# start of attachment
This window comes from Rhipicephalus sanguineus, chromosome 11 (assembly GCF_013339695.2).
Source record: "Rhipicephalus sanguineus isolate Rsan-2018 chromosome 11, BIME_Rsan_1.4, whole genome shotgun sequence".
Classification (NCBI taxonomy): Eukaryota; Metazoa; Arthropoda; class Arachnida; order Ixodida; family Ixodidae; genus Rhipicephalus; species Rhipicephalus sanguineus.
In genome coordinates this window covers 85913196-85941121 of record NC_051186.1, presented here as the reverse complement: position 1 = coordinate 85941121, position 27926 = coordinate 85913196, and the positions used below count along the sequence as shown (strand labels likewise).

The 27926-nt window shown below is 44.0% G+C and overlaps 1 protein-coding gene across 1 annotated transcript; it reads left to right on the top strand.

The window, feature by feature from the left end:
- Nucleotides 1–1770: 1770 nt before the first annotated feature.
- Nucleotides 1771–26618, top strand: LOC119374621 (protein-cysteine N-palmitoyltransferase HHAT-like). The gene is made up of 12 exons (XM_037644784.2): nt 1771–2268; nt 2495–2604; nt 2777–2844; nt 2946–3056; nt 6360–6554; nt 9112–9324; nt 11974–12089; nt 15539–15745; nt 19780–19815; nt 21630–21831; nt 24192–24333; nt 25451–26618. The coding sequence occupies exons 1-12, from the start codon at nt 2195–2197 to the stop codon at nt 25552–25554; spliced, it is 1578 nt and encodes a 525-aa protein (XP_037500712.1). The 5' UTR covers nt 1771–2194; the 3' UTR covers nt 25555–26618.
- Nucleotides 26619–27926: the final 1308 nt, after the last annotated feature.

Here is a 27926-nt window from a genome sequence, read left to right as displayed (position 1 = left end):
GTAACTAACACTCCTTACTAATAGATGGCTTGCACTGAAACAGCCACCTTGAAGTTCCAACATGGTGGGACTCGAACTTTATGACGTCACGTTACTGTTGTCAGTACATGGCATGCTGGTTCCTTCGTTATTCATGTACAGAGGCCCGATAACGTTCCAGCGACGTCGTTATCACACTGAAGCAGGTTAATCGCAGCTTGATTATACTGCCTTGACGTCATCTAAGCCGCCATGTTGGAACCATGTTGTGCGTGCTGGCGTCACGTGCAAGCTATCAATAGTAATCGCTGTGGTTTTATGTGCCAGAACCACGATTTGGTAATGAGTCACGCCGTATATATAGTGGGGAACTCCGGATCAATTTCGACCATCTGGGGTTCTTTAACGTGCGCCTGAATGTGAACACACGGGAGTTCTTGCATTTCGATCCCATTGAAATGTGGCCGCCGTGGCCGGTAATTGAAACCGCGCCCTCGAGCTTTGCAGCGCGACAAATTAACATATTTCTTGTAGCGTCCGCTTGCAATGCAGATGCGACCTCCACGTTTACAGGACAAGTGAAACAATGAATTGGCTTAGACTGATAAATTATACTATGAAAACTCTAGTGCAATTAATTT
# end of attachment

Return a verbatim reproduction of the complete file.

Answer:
This window comes from Rhipicephalus sanguineus, chromosome 11 (assembly GCF_013339695.2).
Source record: "Rhipicephalus sanguineus isolate Rsan-2018 chromosome 11, BIME_Rsan_1.4, whole genome shotgun sequence".
Classification (NCBI taxonomy): Eukaryota; Metazoa; Arthropoda; class Arachnida; order Ixodida; family Ixodidae; genus Rhipicephalus; species Rhipicephalus sanguineus.
In genome coordinates this window covers 85913196-85941121 of record NC_051186.1, presented here as the reverse complement: position 1 = coordinate 85941121, position 27926 = coordinate 85913196, and the positions used below count along the sequence as shown (strand labels likewise).

The 27926-nt window shown below is 44.0% G+C and overlaps 1 protein-coding gene across 1 annotated transcript; it reads left to right on the top strand.

The window, feature by feature from the left end:
- Nucleotides 1–1770: 1770 nt before the first annotated feature.
- Nucleotides 1771–26618, top strand: LOC119374621 (protein-cysteine N-palmitoyltransferase HHAT-like). The gene is made up of 12 exons (XM_037644784.2): nt 1771–2268; nt 2495–2604; nt 2777–2844; nt 2946–3056; nt 6360–6554; nt 9112–9324; nt 11974–12089; nt 15539–15745; nt 19780–19815; nt 21630–21831; nt 24192–24333; nt 25451–26618. The coding sequence occupies exons 1-12, from the start codon at nt 2195–2197 to the stop codon at nt 25552–25554; spliced, it is 1578 nt and encodes a 525-aa protein (XP_037500712.1). The 5' UTR covers nt 1771–2194; the 3' UTR covers nt 25555–26618.
- Nucleotides 26619–27926: the final 1308 nt, after the last annotated feature.

Here is a 27926-nt window from a genome sequence, read left to right as displayed (position 1 = left end):
GTAACTAACACTCCTTACTAATAGATGGCTTGCACTGAAACAGCCACCTTGAAGTTCCAACATGGTGGGACTCGAACTTTATGACGTCACGTTACTGTTGTCAGTACATGGCATGCTGGTTCCTTCGTTATTCATGTACAGAGGCCCGATAACGTTCCAGCGACGTCGTTATCACACTGAAGCAGGTTAATCGCAGCTTGATTATACTGCCTTGACGTCATCTAAGCCGCCATGTTGGAACCATGTTGTGCGTGCTGGCGTCACGTGCAAGCTATCAATAGTAATCGCTGTGGTTTTATGTGCCAGAACCACGATTTGGTAATGAGTCACGCCGTATATATAGTGGGGAACTCCGGATCAATTTCGACCATCTGGGGTTCTTTAACGTGCGCCTGAATGTGAACACACGGGAGTTCTTGCATTTCGATCCCATTGAAATGTGGCCGCCGTGGCCGGTAATTGAAACCGCGCCCTCGAGCTTTGCAGCGCGACAAATTAACATATTTCTTGTAGCGTCCGCTTGCAATGCAGATGCGACCTCCACGTTTACAGGACAAGTGAAACAATGAATTGGCTTAGACTGATAAATTATACTATGAAAACTCTAGTGCAATTAATTT